In academic pursuits, we often have people (and their ideas) who are considered fundamental to the subject, such as Bayes and probability.

In cryptography, it's obvious to see that the Diffie-Hellman problem is fundamental to modern key exchange algorithms.

Can modern day symmetric encryption methods be similarly traced back to particular fundamental roots or building-blocks? If so, what are they?

Is there a common grandparent (or few) that most modern symmetric crypto such as AES or ChaCha can be undeniability related to?

  • $\begingroup$ AES for example isn't a Feistel cipher, it's a substitution permutation network $\endgroup$ – cisnjxqu Dec 9 '20 at 17:23
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    $\begingroup$ One of the most essential concepts for symmetric crypto may be Shannon's confusion and diffusion principle. $\endgroup$ – cisnjxqu Dec 9 '20 at 17:25
  • $\begingroup$ @cisnjxqu Regarding AES I know. I'm (tentatively) asking whether the SP-network/etc is a little brother of Feistel. Or Feistel with extra pieces. Or whether there is anything that is. $\endgroup$ – Modal Nest Dec 9 '20 at 17:39
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    $\begingroup$ To add to @cisnjxqu's suggestion, Shannon also formulated the concept of a product cipher. And of course, of perfect security. All of these are in the same paper. $\endgroup$ – Luis Casillas Dec 9 '20 at 21:54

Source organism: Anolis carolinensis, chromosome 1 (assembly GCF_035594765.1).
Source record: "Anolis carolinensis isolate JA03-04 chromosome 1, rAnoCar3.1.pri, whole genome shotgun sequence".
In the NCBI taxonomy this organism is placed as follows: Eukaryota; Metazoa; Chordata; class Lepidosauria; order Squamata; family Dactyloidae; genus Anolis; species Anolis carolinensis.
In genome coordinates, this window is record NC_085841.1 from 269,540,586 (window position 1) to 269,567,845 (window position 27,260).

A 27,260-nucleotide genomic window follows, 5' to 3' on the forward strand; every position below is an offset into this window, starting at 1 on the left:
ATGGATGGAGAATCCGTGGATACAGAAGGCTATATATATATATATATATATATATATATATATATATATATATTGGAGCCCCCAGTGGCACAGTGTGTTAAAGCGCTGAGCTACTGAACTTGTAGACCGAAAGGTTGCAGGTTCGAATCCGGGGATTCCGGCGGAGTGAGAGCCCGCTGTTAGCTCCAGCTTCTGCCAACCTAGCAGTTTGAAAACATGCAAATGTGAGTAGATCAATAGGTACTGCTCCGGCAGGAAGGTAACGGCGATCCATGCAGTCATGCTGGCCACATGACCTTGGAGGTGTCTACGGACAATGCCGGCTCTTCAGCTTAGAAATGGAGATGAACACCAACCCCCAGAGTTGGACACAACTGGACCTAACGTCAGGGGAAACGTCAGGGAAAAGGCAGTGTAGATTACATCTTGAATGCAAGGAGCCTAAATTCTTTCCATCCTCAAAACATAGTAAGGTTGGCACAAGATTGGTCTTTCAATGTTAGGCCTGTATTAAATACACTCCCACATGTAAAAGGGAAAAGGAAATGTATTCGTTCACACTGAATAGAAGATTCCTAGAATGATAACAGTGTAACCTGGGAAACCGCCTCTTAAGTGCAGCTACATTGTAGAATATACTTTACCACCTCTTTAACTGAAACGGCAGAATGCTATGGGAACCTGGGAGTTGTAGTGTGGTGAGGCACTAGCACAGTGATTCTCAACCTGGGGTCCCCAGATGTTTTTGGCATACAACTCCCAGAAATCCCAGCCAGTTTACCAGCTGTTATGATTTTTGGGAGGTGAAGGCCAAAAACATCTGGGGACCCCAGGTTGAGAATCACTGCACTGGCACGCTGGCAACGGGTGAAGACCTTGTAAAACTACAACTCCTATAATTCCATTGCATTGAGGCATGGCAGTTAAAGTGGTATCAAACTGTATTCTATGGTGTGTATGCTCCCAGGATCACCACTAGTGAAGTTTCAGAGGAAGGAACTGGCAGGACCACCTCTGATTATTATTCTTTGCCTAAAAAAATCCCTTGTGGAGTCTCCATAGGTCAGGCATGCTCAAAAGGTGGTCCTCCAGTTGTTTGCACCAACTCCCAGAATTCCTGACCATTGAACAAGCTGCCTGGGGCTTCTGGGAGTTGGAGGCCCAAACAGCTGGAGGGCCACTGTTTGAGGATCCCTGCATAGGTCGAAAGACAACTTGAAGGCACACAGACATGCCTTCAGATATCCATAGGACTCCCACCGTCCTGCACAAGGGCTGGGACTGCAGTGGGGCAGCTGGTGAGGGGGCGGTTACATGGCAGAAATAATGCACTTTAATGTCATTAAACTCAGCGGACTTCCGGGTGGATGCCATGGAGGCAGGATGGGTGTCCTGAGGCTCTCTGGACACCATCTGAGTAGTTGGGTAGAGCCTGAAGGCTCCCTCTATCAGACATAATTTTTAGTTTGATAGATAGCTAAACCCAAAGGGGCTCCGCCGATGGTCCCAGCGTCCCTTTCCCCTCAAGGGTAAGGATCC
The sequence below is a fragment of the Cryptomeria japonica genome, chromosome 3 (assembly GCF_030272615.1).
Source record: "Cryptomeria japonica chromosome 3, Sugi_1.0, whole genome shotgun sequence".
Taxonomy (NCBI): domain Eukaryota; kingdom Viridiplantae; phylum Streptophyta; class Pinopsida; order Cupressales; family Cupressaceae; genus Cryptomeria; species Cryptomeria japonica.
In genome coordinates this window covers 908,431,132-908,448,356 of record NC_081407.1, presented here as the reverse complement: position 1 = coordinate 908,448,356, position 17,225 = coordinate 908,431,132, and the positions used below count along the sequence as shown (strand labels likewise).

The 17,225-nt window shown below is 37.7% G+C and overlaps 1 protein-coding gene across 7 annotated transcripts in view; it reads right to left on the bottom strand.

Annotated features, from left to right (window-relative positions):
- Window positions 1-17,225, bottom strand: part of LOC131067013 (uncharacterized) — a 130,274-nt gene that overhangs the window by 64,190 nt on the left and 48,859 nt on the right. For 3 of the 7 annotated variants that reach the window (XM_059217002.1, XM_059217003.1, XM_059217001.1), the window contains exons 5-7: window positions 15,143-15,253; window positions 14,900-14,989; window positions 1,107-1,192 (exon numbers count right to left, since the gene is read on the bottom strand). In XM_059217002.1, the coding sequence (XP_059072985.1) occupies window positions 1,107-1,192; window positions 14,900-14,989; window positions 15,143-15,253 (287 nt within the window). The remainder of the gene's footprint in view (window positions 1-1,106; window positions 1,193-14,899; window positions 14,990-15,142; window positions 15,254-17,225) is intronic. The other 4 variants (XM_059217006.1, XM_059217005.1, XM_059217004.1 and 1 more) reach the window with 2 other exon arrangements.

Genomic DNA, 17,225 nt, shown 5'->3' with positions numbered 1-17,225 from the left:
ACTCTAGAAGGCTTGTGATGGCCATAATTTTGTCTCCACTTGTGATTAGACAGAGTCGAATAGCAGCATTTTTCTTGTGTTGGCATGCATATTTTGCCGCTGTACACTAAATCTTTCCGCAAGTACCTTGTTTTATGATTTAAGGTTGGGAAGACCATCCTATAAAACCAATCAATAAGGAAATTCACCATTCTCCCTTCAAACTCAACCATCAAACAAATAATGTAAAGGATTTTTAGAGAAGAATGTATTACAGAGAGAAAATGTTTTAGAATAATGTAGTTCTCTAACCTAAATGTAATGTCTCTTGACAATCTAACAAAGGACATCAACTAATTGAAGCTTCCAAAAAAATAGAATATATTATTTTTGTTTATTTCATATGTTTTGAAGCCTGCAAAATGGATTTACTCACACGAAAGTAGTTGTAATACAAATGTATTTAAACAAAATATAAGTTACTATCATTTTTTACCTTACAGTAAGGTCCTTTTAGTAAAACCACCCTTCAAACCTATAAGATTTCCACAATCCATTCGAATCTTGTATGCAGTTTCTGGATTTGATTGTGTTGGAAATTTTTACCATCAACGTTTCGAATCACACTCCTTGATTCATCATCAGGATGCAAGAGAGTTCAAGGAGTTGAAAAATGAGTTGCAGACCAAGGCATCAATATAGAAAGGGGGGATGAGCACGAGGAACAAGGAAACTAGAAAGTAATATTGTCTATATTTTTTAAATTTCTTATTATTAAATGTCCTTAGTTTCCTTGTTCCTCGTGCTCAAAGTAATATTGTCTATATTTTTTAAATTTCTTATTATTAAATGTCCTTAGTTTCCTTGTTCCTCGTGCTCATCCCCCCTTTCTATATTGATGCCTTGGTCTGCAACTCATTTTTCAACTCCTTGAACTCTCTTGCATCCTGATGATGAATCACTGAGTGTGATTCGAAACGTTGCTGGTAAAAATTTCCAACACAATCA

There are a few here.

  1. Block ciphers like DES and its modes are based of Feistel Cipher, AES is based on Rijndael.

  2. Others like FOX64 based on Lai-Massey scheme.

  3. Other are are stream ciphers like RC4.

So, These are some of the schemes which are used in todays symmetric key ciphers.

  • $\begingroup$ I think you've misunderstood my question, or maybe it isn't clear. I'm asking for the fundamental roots (if any) of modern symmetric ciphers. I'm aware that stream ciphers like ChaCha exist , my question is about the roots of such functions. All of what you've listed are clearly more related to Feistel than Caesar, for example. $\endgroup$ – Modal Nest Dec 9 '20 at 13:56
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    $\begingroup$ AES is not based on Rijndael, AES is Rijndael. Rijndael was selected as part of the AES standardization process to become AES. $\endgroup$ – cisnjxqu Dec 9 '20 at 17:22
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    $\begingroup$ @cisnjxqu: to be more precise, AES is Rijndael restricted to 128 bit block sizes and 128, 192 or 256 bit keys. Rijndael allows for many more options than AES. $\endgroup$ – poncho Dec 9 '20 at 18:05

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